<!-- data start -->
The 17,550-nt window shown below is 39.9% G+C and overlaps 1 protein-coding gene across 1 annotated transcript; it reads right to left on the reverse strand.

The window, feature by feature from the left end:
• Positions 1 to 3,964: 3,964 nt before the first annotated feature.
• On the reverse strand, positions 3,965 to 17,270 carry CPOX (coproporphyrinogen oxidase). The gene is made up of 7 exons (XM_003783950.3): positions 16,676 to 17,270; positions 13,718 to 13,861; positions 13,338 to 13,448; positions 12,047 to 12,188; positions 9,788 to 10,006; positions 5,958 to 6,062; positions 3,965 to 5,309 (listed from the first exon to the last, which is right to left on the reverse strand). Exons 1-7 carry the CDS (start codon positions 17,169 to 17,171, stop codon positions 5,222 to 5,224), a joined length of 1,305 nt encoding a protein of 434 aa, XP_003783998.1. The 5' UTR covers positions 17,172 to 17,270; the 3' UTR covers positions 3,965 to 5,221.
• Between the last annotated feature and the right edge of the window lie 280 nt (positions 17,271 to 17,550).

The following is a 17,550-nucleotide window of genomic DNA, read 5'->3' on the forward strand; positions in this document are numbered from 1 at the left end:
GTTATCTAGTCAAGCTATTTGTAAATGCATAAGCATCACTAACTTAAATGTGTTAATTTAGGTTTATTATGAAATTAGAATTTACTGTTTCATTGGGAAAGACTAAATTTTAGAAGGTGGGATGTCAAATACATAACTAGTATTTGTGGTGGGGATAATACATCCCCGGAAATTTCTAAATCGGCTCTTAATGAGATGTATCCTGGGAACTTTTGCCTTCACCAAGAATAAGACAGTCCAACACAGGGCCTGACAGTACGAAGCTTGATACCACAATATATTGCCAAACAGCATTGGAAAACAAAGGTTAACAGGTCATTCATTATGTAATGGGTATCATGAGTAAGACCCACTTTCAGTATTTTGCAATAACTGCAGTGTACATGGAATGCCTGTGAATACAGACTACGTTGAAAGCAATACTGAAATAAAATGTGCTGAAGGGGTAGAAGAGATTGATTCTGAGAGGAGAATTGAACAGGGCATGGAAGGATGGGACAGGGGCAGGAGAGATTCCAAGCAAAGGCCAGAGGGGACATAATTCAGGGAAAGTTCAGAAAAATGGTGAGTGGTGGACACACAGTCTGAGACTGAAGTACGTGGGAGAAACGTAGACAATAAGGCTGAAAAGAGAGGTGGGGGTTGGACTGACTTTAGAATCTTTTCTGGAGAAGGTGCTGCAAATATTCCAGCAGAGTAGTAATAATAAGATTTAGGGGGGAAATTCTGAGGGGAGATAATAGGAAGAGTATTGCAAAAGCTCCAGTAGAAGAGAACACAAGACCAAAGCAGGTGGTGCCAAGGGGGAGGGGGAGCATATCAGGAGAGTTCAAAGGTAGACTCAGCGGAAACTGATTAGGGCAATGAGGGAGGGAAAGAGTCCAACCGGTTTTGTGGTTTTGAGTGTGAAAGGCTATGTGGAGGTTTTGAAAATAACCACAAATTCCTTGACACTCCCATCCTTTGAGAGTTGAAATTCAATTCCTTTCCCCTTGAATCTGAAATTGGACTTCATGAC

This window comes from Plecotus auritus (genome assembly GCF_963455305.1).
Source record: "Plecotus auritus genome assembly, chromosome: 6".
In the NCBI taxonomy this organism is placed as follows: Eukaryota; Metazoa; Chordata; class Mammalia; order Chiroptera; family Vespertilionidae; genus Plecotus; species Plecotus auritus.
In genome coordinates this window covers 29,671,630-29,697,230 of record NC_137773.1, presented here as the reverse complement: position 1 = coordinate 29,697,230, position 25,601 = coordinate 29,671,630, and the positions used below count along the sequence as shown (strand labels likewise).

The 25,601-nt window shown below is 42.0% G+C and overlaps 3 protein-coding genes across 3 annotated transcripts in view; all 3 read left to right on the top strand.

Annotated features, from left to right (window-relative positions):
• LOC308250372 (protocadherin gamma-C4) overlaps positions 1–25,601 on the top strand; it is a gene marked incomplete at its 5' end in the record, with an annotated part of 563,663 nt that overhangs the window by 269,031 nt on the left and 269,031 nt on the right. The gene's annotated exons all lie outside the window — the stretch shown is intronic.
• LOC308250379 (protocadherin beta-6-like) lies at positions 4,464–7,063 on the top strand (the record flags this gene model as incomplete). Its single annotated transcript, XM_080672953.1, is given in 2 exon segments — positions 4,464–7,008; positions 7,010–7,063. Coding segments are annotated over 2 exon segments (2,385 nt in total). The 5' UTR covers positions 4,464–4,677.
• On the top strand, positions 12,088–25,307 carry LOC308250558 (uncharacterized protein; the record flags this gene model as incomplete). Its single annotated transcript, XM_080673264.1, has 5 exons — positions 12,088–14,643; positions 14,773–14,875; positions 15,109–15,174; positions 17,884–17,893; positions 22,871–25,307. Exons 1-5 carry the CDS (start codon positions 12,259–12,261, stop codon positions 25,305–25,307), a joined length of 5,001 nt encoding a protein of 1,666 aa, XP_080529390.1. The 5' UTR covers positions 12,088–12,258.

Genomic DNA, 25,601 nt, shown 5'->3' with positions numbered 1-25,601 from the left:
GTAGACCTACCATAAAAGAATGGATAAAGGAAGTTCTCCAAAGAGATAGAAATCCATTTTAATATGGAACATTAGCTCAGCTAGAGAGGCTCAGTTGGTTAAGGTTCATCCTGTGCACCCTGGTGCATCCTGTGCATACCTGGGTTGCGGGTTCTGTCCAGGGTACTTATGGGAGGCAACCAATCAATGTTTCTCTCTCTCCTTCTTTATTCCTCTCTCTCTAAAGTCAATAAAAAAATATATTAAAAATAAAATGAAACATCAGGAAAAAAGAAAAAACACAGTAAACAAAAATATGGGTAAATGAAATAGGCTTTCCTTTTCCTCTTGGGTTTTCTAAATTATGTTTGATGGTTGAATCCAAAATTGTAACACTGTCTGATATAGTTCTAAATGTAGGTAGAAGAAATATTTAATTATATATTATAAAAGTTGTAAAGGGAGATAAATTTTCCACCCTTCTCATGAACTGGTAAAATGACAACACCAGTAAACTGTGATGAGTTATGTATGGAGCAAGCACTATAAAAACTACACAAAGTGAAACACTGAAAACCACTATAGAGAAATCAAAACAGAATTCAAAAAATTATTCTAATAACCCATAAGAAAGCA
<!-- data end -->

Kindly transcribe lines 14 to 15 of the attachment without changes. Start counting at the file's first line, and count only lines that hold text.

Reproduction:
• LOC308250372 (protocadherin gamma-C4) overlaps positions 1–25,601 on the top strand; it is a gene marked incomplete at its 5' end in the record, with an annotated part of 563,663 nt that overhangs the window by 269,031 nt on the left and 269,031 nt on the right. The gene's annotated exons all lie outside the window — the stretch shown is intronic.
• LOC308250379 (protocadherin beta-6-like) lies at positions 4,464–7,063 on the top strand (the record flags this gene model as incomplete). Its single annotated transcript, XM_080672953.1, is given in 2 exon segments — positions 4,464–7,008; positions 7,010–7,063. Coding segments are annotated over 2 exon segments (2,385 nt in total). The 5' UTR covers positions 4,464–4,677.